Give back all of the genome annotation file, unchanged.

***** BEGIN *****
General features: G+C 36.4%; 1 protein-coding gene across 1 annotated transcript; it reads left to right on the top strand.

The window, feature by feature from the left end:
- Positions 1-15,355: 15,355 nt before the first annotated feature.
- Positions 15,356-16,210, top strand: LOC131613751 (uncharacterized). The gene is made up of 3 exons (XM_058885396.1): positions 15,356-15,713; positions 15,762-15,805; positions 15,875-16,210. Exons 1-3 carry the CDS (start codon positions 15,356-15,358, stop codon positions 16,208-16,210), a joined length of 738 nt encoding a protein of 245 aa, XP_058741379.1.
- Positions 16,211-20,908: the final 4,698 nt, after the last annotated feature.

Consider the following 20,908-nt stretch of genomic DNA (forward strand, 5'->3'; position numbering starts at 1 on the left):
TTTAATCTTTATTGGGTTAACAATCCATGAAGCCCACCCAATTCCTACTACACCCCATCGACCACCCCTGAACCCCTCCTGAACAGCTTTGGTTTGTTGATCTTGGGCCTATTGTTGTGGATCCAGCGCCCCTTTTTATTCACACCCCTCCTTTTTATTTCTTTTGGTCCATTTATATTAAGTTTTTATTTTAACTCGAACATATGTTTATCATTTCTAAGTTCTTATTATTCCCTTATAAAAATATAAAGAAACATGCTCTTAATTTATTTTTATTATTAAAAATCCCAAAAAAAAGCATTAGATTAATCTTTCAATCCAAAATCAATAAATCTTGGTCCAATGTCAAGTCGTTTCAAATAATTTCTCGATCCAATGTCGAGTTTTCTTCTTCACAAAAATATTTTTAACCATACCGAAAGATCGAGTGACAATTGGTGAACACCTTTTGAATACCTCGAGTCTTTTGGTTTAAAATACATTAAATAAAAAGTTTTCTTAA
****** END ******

General features: G+C 36.4%; 1 protein-coding gene across 1 annotated transcript; it reads left to right on the top strand.

The window, feature by feature from the left end:
- Positions 1-15,355: 15,355 nt before the first annotated feature.
- Positions 15,356-16,210, top strand: LOC131613751 (uncharacterized). The gene is made up of 3 exons (XM_058885396.1): positions 15,356-15,713; positions 15,762-15,805; positions 15,875-16,210. Exons 1-3 carry the CDS (start codon positions 15,356-15,358, stop codon positions 16,208-16,210), a joined length of 738 nt encoding a protein of 245 aa, XP_058741379.1.
- Positions 16,211-20,908: the final 4,698 nt, after the last annotated feature.

Consider the following 20,908-nt stretch of genomic DNA (forward strand, 5'->3'; position numbering starts at 1 on the left):
TTTAATCTTTATTGGGTTAACAATCCATGAAGCCCACCCAATTCCTACTACACCCCATCGACCACCCCTGAACCCCTCCTGAACAGCTTTGGTTTGTTGATCTTGGGCCTATTGTTGTGGATCCAGCGCCCCTTTTTATTCACACCCCTCCTTTTTATTTCTTTTGGTCCATTTATATTAAGTTTTTATTTTAACTCGAACATATGTTTATCATTTCTAAGTTCTTATTATTCCCTTATAAAAATATAAAGAAACATGCTCTTAATTTATTTTTATTATTAAAAATCCCAAAAAAAAGCATTAGATTAATCTTTCAATCCAAAATCAATAAATCTTGGTCCAATGTCAAGTCGTTTCAAATAATTTCTCGATCCAATGTCGAGTTTTCTTCTTCACAAAAATATTTTTAACCATACCGAAAGATCGAGTGACAATTGGTGAACACCTTTTGAATACCTCGAGTCTTTTGGTTTAAAATACATTAAATAAAAAGTTTTCTTAA